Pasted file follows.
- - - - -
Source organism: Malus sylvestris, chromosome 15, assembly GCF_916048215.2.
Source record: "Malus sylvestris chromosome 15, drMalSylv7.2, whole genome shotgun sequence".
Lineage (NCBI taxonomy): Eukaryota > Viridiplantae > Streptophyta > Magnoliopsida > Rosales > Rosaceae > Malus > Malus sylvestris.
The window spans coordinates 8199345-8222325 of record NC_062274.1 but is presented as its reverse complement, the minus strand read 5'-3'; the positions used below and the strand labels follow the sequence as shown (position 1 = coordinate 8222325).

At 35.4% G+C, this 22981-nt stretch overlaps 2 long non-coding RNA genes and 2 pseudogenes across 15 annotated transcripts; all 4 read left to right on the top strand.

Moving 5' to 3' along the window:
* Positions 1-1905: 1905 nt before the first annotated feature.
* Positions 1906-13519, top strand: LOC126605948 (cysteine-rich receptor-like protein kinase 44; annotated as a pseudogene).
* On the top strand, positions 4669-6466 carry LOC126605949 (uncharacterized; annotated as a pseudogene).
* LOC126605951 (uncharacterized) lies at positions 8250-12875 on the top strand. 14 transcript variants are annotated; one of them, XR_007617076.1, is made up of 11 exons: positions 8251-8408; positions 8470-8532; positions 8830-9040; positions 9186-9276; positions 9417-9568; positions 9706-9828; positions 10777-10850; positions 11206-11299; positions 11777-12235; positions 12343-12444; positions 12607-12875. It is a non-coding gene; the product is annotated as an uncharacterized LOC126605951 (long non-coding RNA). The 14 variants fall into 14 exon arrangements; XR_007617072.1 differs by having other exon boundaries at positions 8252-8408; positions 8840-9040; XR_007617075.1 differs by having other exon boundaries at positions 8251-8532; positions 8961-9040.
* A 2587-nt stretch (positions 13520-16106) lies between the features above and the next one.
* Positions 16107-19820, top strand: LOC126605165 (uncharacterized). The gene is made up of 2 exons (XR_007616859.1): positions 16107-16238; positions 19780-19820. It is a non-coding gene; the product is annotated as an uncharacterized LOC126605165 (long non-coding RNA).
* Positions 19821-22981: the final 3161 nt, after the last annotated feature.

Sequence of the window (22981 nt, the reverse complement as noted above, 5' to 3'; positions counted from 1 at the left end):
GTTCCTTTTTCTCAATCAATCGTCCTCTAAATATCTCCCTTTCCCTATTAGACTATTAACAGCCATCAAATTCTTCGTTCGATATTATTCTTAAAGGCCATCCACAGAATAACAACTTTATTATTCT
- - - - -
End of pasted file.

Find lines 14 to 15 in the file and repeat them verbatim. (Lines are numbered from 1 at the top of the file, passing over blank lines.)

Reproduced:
Sequence of the window (22981 nt, the reverse complement as noted above, 5' to 3'; positions counted from 1 at the left end):
GTTCCTTTTTCTCAATCAATCGTCCTCTAAATATCTCCCTTTCCCTATTAGACTATTAACAGCCATCAAATTCTTCGTTCGATATTATTCTTAAAGGCCATCCACAGAATAACAACTTTATTATTCT